Photo Information

Corporal Genadiy Moskalenko, motor transportation operator, 1st Battalion, 5th Marine Regiment, wears his newly presented French Fourragere on his left shoulder after a ceremony aboard the Camp San Mateo parade deck, Aug. 1, 2013. The regiment is one of two Marine Corps regiments authorized to wear the fourragere for heroic actions during World War I. The ceremony emphasized the Marines' commitment to upholding the rich history of the Fighting Fifth.

Photo by Cpl. Timothy Lenzo

Marines wear French unit award honoring Fighting Fifth legacy

6 Aug 2013 | Cpl. Timothy Lenzo 1st Marine Division

More than 300 Marines and sailors officially became part of the storied 5th Marine Regiment during a ceremony aboard the Camp San Mateo Parade Deck here, Aug. 1.

The servicemembers were formally presented their French Fourragere during their rite of passage. The French government originally awarded 5th and 6th Marines the fourragere for actions during World War I. They are the only Marine Corps units authorized to wear it on their uniforms. The units also earned the Croix de Guerre with two palms and one gilt star for their actions in several battles including the Battle of Bellau Woods. It was during this time the regiment also earned the nickname the Fighting Fifth. 

“In 1918, the 5th Marine Regiment, along with the 6th Marine Regiment, fought heroically in three separate battles as part of the Marine Brigade of the American Expeditionary Force,” said Col. Jason Bohm, commanding officer, 5th Marines. “Being recognized with three awards, (the Regiment) was permanently awarded with the French Fourragere to wear and maintain on their uniform for all time after World War I.” 

The Marines originally earned the nickname Devil Dogs for their tenacity against the German opposition during the Battle of Belleau Woods, the most well known of these battles. The honor to wear the fourragere adds to the Regiment’s rich history and centuries of service.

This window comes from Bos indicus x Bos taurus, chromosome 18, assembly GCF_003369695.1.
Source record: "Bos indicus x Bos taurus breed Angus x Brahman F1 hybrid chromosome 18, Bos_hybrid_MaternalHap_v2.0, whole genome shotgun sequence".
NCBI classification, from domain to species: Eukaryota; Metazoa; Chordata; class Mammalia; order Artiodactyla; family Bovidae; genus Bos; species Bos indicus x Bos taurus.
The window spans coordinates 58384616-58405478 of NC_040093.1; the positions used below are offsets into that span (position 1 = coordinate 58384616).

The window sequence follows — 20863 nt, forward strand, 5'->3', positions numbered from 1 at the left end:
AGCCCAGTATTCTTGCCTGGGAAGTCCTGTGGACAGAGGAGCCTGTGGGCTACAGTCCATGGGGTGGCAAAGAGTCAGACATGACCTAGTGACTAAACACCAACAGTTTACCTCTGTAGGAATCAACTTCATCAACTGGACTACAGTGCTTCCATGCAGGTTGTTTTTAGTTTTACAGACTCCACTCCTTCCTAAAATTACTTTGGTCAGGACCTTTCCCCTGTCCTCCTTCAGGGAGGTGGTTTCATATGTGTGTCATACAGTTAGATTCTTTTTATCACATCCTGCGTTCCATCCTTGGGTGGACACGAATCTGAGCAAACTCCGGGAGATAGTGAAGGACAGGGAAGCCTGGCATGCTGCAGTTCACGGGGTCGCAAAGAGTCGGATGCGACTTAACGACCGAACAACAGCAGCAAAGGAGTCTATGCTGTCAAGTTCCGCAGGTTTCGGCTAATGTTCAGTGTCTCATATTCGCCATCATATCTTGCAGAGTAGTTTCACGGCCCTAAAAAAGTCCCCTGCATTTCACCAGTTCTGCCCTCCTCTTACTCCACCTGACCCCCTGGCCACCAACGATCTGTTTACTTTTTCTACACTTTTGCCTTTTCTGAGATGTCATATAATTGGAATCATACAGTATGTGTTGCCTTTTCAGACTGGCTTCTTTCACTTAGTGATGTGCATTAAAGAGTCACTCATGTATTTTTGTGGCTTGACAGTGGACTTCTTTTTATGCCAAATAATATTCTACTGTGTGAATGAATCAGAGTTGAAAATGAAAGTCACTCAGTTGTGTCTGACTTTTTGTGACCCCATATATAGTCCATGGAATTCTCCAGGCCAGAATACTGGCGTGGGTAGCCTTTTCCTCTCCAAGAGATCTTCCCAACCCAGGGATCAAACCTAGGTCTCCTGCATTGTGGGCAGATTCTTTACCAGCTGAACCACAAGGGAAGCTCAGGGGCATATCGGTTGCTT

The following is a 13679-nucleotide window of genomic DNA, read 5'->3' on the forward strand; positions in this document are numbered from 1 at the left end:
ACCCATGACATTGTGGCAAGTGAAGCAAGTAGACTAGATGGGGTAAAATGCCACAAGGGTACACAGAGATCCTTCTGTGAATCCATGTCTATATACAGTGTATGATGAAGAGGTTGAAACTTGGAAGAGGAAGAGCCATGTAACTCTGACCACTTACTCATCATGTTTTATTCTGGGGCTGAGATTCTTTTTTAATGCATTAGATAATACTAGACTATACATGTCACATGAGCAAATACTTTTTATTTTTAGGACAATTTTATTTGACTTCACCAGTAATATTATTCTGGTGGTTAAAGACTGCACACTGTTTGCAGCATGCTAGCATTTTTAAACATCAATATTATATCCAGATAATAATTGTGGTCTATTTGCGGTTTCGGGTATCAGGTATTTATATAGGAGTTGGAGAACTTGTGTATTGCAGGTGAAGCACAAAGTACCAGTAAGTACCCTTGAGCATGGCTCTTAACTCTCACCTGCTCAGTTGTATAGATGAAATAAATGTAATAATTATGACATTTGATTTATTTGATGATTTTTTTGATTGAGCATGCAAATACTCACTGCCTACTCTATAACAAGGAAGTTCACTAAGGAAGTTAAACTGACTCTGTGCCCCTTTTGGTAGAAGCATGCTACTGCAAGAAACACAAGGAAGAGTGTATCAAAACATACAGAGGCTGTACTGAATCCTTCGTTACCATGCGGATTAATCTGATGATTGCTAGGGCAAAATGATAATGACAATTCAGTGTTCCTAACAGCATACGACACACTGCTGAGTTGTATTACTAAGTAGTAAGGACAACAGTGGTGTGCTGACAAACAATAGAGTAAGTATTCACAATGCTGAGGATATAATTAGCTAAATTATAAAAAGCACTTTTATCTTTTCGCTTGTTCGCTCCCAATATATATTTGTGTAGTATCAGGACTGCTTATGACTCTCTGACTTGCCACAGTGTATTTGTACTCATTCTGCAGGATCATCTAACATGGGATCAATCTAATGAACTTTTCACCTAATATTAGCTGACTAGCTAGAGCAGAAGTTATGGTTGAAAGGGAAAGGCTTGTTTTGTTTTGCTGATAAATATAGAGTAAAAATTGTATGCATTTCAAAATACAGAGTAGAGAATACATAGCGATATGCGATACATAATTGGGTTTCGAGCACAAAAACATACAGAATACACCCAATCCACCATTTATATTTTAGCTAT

“Fifth Marines is the most decorated regiment in the Marine Corps,” said Bohm, a native of Ithaca, N.Y. “Our history and tradition are very important to us.”

The ceremony’s purpose was more than just welcoming the new servicemembers into the regiment. It placed emphasis on what it means to be part of the regiment, Bohm said.

“The Marine or sailor accepting the fourragere showed their commitment to live up to that legacy, history and tradition of the Fighting Fifth Marines,” Bohm said.

Many of the Marines and sailors felt the weight of that legacy as they attached the fourragere to their uniforms.

“I am honored to be part of that history and wear it on my shoulder today,” said Cpl. Genadiy Moskalenko, motor transportation operator, 1st Battalion, 5th Marines. “I’m excited to be part of that history.”

Moskalenko, a native of Sacramento, Calif., compared receiving his fourragere to another iconic moment during recruit training all Marines remember.

“When I received that fourragere, it gave me a flashback to receiving the Eagle, Globe and Anchor,” Moskalenko said. “It’s that responsibility that you feel, the acceptance into the brotherhood when you received the Eagle, Globe and Anchor. That is kind of on par with being part of 5th Marines now.”

Now formally welcomed into the regiment and wearing their French Fourragere on their shoulders, the Marines will strive to maintain the standard set before them as part of the most decorated regiment in the Marine Corps, Bohm said.

“There is a rich legacy that we have to live up to,” he added. “It’s not so much what we did yesterday or what is in our past, but more importantly, what are the Marines and sailors with the regiment going to do to build on the legacy of those that went before us.”

1st Marine Division